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March 7, 1971 address was "master spoke of a political genius": analyst
 
DHAKA, Mar 6 (BSS) - Political and international affairs analysts today called Bangabandhu's March 7, 1971 speech a crucial event for shaping the nation's history with one of the critics calling it a "master spoke of a political genius".

"None of us returned home with any frustration . . . it was a
master spoke of a political genius," Professor Imtiaz Ahmed of
Dhaka University's international affairs told BSS as approached
for an analysis of the address.

He said the speech contained nothing that could allow
Pakistani troops launch an immediate attack and simultaneously it
gave a clear guideline to the nation for waging a war for
independence.

"This coordination was of utmost necessary then . . . It is
not possible unless someone has tremendous political maturity,"
Ahmed said.

Speaking on legal terms, Ahmed said the speech was a proof
that Bangladesh did not separate itself from Pakistan and the way
the address was ended the Pakistani troops found no excuse to
launch an immediate attack as under the international law the
military assault could be carried out only when if one part of a
country secedes from the other parts.

"He did not say anything which could prompt Pakistani
military to take actions against him or the people . . . but the
nation appropriately got the expected message and guidelines
correctly from the brief extempore address," Professor of history
Dr Anwar Hossain said supplementing Ahmed.

He said every word and sentence of Bangabandhu's 19-minute
speech was "relevant and informative" and its rational inspired
and united the entire nation to launch the war for total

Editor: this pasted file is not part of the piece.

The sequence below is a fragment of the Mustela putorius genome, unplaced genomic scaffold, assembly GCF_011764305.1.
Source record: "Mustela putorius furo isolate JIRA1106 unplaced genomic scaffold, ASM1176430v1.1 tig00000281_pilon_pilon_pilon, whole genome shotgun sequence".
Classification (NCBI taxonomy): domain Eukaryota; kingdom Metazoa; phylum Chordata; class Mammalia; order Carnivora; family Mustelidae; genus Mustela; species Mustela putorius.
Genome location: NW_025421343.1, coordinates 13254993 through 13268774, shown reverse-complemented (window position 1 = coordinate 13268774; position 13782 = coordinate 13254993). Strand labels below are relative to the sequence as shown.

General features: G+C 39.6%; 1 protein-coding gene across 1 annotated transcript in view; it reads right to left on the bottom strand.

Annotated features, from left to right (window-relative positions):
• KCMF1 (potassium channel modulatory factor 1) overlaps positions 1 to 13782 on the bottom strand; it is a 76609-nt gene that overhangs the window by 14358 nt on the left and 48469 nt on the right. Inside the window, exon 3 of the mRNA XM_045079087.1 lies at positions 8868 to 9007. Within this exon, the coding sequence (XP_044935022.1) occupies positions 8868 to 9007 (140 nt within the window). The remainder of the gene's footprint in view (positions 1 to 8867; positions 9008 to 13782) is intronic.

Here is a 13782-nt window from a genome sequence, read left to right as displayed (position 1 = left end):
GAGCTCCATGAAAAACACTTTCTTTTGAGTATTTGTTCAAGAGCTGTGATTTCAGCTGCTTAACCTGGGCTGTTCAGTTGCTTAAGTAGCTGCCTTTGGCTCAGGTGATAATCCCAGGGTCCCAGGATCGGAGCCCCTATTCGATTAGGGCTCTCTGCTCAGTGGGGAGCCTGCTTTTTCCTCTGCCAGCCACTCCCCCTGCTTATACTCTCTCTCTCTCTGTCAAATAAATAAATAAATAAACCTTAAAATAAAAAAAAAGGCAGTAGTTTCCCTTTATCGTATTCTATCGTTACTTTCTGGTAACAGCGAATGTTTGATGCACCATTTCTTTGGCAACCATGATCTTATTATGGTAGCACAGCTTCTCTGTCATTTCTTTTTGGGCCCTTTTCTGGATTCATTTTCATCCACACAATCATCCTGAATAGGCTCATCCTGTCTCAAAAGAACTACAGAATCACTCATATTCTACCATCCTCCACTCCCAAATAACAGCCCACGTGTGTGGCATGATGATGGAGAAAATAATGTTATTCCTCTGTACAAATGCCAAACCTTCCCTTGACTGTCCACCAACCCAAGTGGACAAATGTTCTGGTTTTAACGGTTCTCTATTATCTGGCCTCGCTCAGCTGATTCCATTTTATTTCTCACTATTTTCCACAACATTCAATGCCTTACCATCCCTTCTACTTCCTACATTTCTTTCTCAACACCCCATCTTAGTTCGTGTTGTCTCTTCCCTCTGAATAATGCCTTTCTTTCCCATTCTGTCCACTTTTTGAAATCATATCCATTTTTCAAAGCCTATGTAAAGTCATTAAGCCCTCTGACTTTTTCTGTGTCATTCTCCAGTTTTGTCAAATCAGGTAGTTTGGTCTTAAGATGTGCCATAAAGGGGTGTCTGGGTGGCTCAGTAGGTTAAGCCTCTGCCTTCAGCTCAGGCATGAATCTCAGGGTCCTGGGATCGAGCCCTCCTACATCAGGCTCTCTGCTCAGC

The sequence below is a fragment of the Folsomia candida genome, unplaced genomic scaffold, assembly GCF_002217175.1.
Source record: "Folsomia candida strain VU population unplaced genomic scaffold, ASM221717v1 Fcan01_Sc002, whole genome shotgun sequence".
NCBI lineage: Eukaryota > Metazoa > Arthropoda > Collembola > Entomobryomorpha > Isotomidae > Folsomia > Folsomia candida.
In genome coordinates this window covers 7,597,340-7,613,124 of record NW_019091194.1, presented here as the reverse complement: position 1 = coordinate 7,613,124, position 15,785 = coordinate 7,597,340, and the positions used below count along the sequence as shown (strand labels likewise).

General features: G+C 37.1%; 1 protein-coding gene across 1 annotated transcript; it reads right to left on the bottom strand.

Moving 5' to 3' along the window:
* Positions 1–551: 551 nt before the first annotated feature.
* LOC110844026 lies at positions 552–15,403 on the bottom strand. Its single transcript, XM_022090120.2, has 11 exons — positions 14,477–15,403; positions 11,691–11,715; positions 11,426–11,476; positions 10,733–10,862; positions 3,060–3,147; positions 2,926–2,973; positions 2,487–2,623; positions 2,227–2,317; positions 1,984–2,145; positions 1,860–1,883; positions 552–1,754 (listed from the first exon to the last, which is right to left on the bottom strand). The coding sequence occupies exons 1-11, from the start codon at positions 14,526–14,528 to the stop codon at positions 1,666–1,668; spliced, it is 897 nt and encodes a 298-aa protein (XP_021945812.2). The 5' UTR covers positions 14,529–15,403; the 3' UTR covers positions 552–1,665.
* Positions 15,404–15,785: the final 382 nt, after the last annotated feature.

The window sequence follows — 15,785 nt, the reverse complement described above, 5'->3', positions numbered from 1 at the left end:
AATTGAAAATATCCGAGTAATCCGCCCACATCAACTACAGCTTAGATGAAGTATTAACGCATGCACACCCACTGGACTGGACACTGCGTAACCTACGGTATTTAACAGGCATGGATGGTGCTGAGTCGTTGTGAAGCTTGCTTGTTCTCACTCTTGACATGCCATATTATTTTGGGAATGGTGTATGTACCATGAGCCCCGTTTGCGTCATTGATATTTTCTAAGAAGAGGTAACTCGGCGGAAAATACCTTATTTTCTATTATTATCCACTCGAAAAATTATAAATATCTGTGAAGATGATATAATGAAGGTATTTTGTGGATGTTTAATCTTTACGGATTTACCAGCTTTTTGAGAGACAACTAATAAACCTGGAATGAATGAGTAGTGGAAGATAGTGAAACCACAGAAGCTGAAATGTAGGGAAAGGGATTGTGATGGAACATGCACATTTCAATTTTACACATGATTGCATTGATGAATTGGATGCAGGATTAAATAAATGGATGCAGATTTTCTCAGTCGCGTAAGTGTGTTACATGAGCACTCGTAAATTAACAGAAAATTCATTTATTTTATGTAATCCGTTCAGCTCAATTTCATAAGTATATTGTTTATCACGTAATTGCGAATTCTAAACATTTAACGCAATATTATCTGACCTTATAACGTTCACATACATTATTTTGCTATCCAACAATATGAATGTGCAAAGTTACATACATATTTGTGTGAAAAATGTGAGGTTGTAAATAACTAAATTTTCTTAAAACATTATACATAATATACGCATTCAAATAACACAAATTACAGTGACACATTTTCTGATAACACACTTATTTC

independence.

"The speech contained messages for oppressed Bengalis, for
Pakistani junta and for the people of the world," Hossain said.

He said in the "highly strategic speech" Bangabandhu raised
four proposals for political solution to the crisis "but I firmly
believe he knew it well that they (Pakistani junta) do not want
political solution and therefore, inevitably gave us (nation) the
directions what they will have to do".

"This second part of the speech is the central part of the
address as he uttered . . . Since we have given blood, we will
give more of it. But, Insha'Allah, we will free the people of
this land! The struggle this time is for emancipation! The
struggle this time is for independence!," Hossain said.

He said the address gave the way out how the independence
would come indicating the guerilla warfare to be the answer and
"we fought the war in line with the directive".

Mass communication expert and Dhaka university Vice
Chancellor Professor Arefin Siddiqui said "The 7th March speech
was the main mantra and theory for an independent Bangladesh".

"This address was like a war-cry during the nine months of
the liberation war . . . There were no unnecessary articulations
- only the gist or core points. However, repetition at one or two
places had reinforced the inner meaning of the speech," he said.

"This address was a de-facto declaration of Bangladesh's
independence," he said.
 
 
 
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